Organisms use carbohydrates for a variety of functions. Carbohydrates can store energy, such as the polysaccharides glycogen in animals or starch in plants. They also provide structural support, such as the polysaccharide cellulose in plants and the modified polysaccharide chitin in fungi and animals. The sugars ribose and deoxyribose are components of the backbones of RNA and DNA, respectively. Other sugars play key roles in the function of the immune system, in cell-cell recognition, and in many other biological roles.
Diabetes is a group of metabolic diseases in which a person has a high sugar concentration in their blood (Figure 2). Diabetes may be caused by insufficient insulin production by the pancreas or by the body’s cells not responding properly to the insulin that is produced. In a healthy person, insulin is produced when it is needed and functions to transport glucose from the blood into the cells where it can be used for energy. The long-term complications of diabetes can include loss of eyesight, heart disease, and kidney failure.
In 2013, it was estimated that approximately 3.3% of the world’s population (~380 million people) suffered from diabetes, resulting in over a million deaths annually. Prevention involves eating a healthy diet, getting plenty of exercise, and maintaining a normal body weight. Treatment involves all of these lifestyle practices and may require injections of insulin.
Key Concepts and Summary
Many organic compounds that are not hydrocarbons can be thought of as derivatives of hydrocarbons. A hydrocarbon derivative can be formed by replacing one or more hydrogen atoms of a hydrocarbon by a functional group, which contains at least one atom of an element other than carbon or hydrogen. The properties of hydrocarbon derivatives are determined largely by the functional group. The –OH group is the functional group of an alcohol. The –R–O–R– group is the functional group of an ether.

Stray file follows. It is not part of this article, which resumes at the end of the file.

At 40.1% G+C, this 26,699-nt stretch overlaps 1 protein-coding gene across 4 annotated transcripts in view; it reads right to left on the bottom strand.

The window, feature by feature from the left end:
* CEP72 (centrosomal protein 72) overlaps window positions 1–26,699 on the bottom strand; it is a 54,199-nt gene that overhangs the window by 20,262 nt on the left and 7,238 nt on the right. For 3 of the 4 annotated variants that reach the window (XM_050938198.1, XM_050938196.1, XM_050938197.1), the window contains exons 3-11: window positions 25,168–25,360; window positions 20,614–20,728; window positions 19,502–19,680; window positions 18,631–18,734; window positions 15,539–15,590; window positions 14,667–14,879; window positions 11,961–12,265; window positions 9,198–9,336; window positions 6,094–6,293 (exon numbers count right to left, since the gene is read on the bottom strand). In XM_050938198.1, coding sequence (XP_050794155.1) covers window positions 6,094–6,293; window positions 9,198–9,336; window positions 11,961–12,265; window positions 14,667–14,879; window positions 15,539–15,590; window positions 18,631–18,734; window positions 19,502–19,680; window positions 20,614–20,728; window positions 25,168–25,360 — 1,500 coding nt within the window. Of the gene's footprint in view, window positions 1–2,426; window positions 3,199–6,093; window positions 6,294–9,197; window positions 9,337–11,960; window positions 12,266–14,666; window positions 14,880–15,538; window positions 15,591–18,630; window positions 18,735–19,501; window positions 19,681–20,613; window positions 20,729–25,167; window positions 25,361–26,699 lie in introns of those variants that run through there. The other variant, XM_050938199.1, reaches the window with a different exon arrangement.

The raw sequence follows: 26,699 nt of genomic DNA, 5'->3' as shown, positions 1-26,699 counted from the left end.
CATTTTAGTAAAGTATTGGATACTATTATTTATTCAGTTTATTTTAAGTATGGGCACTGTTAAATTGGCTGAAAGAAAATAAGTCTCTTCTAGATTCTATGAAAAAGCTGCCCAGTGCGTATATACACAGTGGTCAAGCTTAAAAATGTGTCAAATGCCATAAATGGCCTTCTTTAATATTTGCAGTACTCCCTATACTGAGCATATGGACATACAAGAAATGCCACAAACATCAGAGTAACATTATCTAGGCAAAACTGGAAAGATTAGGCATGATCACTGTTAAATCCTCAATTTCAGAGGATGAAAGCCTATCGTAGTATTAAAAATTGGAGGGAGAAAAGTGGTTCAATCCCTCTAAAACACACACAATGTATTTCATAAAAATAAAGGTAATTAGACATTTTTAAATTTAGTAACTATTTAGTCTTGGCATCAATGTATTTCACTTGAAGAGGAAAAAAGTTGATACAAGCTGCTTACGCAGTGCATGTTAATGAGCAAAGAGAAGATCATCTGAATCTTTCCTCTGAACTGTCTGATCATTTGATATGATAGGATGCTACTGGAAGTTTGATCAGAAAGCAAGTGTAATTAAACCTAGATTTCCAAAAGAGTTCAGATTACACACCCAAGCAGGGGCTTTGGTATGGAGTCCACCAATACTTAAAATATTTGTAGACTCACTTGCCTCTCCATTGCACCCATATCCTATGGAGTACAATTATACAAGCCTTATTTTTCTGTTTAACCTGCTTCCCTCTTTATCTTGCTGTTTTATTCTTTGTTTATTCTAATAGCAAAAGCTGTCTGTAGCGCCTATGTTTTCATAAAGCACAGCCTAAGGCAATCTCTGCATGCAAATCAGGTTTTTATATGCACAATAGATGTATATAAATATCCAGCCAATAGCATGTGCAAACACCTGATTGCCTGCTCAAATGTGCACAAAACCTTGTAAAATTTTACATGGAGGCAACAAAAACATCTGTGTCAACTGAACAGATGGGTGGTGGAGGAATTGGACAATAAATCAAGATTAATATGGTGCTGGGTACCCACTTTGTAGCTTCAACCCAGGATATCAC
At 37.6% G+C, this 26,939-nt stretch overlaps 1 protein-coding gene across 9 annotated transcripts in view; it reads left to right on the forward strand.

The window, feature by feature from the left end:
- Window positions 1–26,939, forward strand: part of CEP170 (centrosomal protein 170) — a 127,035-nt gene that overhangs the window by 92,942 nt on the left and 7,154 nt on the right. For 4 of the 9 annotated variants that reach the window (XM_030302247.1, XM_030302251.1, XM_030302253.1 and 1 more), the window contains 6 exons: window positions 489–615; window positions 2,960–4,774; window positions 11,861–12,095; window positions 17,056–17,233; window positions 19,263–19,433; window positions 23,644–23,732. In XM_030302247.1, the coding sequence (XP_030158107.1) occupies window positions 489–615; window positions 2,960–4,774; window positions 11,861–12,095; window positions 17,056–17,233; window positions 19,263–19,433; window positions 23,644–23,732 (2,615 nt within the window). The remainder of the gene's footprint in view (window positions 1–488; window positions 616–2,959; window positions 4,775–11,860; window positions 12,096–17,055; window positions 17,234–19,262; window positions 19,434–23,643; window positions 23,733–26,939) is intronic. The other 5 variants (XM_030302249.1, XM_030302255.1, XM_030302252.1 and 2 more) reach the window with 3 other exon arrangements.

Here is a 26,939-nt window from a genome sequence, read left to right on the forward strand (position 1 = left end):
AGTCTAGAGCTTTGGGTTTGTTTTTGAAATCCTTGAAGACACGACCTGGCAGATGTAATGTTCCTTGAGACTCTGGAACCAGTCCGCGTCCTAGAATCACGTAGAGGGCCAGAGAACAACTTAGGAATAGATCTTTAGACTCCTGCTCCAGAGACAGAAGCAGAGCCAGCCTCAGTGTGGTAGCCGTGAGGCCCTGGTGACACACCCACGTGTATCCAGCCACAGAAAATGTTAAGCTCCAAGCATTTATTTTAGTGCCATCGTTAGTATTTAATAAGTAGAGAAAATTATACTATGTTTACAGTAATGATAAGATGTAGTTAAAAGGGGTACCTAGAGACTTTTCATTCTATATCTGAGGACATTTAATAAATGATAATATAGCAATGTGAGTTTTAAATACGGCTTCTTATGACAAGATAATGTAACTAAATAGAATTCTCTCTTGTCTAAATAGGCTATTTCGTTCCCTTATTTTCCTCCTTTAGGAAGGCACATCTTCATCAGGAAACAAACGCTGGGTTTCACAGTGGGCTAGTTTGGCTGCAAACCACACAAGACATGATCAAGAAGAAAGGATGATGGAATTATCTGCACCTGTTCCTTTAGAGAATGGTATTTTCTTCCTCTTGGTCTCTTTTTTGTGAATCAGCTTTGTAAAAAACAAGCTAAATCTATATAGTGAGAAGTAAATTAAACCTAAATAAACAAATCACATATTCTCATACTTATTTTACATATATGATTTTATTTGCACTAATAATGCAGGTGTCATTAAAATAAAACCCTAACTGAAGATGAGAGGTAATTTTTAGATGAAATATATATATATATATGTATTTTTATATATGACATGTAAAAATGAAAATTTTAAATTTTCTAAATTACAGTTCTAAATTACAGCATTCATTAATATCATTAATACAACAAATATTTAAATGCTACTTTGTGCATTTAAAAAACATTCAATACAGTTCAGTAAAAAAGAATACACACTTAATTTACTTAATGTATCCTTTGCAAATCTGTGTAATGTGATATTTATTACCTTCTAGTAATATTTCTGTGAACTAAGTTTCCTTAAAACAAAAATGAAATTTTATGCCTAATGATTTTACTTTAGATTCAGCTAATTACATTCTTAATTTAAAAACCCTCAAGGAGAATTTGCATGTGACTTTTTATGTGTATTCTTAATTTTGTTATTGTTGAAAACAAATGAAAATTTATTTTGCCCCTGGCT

The systematic methods of naming alcohols follow a similar procedure and the names have three main parts:
1) specifying the information about the substituents,
2) specifying the information about the parent chain, and
3) the ending which specifies what functional group is present in the structure being named.
Remember: there are two ways that are commonly used to name ethers. The common method is also important to know.
Common method of naming ethers:
ALKYLALKYL ether or diALKYL ether
1. Write condensed formulas and provide IUPAC names for the following compounds:
a) ethyl alcohol (in beverages)
b) methyl alcohol (used as a solvent, for example, in shellac)
c) ethylene glycol (antifreeze)
d) isopropyl alcohol (used in rubbing alcohol)
2. Give the complete IUPAC name for each of the following compounds:
3. Give the complete IUPAC name and the common name for each of the following compounds:
4. Name this molecule.
1. a) ethyl alcohol, ethanol: CH3CH2OH; b) methyl alcohol, methanol: CH3OH; c) ethylene glycol, ethanediol: HOCH2CH2OH; d) isopropyl alcohol, 2-propanol: CH3CH(OH)CH3; e) glycerine, l,2,3-trihydroxypropane: HOCH2CH(OH)CH2OH
2. a) butan-2-ol; b) 2-iodo-3,3-dimethylpentan-2-ol; c) 3-chloro-3-ethylhexan-2-ol
3. a) 1-ethoxybutane, butyl ethyl ether; b) 1-ethoxypropane, ethyl propyl ether; c) 1-methoxypropane, methyl propyl ether
alcohol: organic compound with a hydroxyl group (–OH) bonded to a carbon atom
ether: organic compound with an oxygen atom that is bonded to two carbon atoms
- The IUPAC adopted new nomenclature guidelines in 2013 that require this number to be placed as an “infix” rather than a prefix. For example, the new name for 2-propanol would be propan-2-ol. Widespread adoption of this new nomenclature will take some time, and students are encouraged to be familiar with both the old and new naming protocols. ↵